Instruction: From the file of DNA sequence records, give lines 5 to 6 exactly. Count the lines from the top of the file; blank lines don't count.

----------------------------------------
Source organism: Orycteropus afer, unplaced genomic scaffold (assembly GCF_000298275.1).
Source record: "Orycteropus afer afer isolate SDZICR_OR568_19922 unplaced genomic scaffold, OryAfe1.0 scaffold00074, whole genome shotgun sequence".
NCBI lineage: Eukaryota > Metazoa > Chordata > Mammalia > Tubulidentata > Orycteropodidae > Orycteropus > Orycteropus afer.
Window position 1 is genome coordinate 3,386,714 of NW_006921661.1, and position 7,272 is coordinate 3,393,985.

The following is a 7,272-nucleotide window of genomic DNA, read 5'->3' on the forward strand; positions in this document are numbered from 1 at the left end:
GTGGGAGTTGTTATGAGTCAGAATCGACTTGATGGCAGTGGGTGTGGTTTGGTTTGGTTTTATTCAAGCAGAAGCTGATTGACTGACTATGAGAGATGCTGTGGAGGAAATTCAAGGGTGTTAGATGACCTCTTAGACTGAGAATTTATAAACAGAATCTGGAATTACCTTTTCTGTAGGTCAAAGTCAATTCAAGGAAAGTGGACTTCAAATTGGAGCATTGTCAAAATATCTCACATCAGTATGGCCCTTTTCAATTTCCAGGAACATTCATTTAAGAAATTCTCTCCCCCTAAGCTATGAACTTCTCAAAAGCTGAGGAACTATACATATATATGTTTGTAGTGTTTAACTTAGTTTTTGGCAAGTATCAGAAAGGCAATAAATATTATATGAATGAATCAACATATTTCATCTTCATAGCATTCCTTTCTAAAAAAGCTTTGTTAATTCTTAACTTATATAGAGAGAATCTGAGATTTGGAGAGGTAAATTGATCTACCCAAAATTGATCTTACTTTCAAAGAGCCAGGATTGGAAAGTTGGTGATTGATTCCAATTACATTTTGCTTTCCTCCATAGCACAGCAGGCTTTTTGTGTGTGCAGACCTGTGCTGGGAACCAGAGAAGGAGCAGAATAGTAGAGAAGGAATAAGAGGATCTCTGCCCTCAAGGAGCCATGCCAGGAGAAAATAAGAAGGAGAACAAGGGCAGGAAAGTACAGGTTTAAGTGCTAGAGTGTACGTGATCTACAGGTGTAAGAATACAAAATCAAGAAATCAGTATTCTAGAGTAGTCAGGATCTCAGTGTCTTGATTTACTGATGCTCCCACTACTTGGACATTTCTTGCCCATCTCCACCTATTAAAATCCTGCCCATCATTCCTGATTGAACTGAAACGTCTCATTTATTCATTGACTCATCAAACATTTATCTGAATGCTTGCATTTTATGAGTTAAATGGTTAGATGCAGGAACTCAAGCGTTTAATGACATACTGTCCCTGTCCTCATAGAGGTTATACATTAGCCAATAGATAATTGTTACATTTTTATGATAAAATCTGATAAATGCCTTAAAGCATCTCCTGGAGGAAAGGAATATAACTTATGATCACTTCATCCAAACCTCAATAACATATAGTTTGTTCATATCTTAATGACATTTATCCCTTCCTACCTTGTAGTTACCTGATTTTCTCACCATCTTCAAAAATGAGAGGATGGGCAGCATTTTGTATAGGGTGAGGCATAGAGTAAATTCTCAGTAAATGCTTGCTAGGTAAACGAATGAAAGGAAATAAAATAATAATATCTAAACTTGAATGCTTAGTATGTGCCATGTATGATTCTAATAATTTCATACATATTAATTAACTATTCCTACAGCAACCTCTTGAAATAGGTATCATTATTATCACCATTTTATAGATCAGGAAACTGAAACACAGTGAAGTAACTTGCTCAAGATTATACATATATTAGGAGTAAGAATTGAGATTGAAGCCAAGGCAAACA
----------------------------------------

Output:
The following is a 7,272-nucleotide window of genomic DNA, read 5'->3' on the forward strand; positions in this document are numbered from 1 at the left end:
GTGGGAGTTGTTATGAGTCAGAATCGACTTGATGGCAGTGGGTGTGGTTTGGTTTGGTTTTATTCAAGCAGAAGCTGATTGACTGACTATGAGAGATGCTGTGGAGGAAATTCAAGGGTGTTAGATGACCTCTTAGACTGAGAATTTATAAACAGAATCTGGAATTACCTTTTCTGTAGGTCAAAGTCAATTCAAGGAAAGTGGACTTCAAATTGGAGCATTGTCAAAATATCTCACATCAGTATGGCCCTTTTCAATTTCCAGGAACATTCATTTAAGAAATTCTCTCCCCCTAAGCTATGAACTTCTCAAAAGCTGAGGAACTATACATATATATGTTTGTAGTGTTTAACTTAGTTTTTGGCAAGTATCAGAAAGGCAATAAATATTATATGAATGAATCAACATATTTCATCTTCATAGCATTCCTTTCTAAAAAAGCTTTGTTAATTCTTAACTTATATAGAGAGAATCTGAGATTTGGAGAGGTAAATTGATCTACCCAAAATTGATCTTACTTTCAAAGAGCCAGGATTGGAAAGTTGGTGATTGATTCCAATTACATTTTGCTTTCCTCCATAGCACAGCAGGCTTTTTGTGTGTGCAGACCTGTGCTGGGAACCAGAGAAGGAGCAGAATAGTAGAGAAGGAATAAGAGGATCTCTGCCCTCAAGGAGCCATGCCAGGAGAAAATAAGAAGGAGAACAAGGGCAGGAAAGTACAGGTTTAAGTGCTAGAGTGTACGTGATCTACAGGTGTAAGAATACAAAATCAAGAAATCAGTATTCTAGAGTAGTCAGGATCTCAGTGTCTTGATTTACTGATGCTCCCACTACTTGGACATTTCTTGCCCATCTCCACCTATTAAAATCCTGCCCATCATTCCTGATTGAACTGAAACGTCTCATTTATTCATTGACTCATCAAACATTTATCTGAATGCTTGCATTTTATGAGTTAAATGGTTAGATGCAGGAACTCAAGCGTTTAATGACATACTGTCCCTGTCCTCATAGAGGTTATACATTAGCCAATAGATAATTGTTACATTTTTATGATAAAATCTGATAAATGCCTTAAAGCATCTCCTGGAGGAAAGGAATATAACTTATGATCACTTCATCCAAACCTCAATAACATATAGTTTGTTCATATCTTAATGACATTTATCCCTTCCTACCTTGTAGTTACCTGATTTTCTCACCATCTTCAAAAATGAGAGGATGGGCAGCATTTTGTATAGGGTGAGGCATAGAGTAAATTCTCAGTAAATGCTTGCTAGGTAAACGAATGAAAGGAAATAAAATAATAATATCTAAACTTGAATGCTTAGTATGTGCCATGTATGATTCTAATAATTTCATACATATTAATTAACTATTCCTACAGCAACCTCTTGAAATAGGTATCATTATTATCACCATTTTATAGATCAGGAAACTGAAACACAGTGAAGTAACTTGCTCAAGATTATACATATATTAGGAGTAAGAATTGAGATTGAAGCCAAGGCAAACA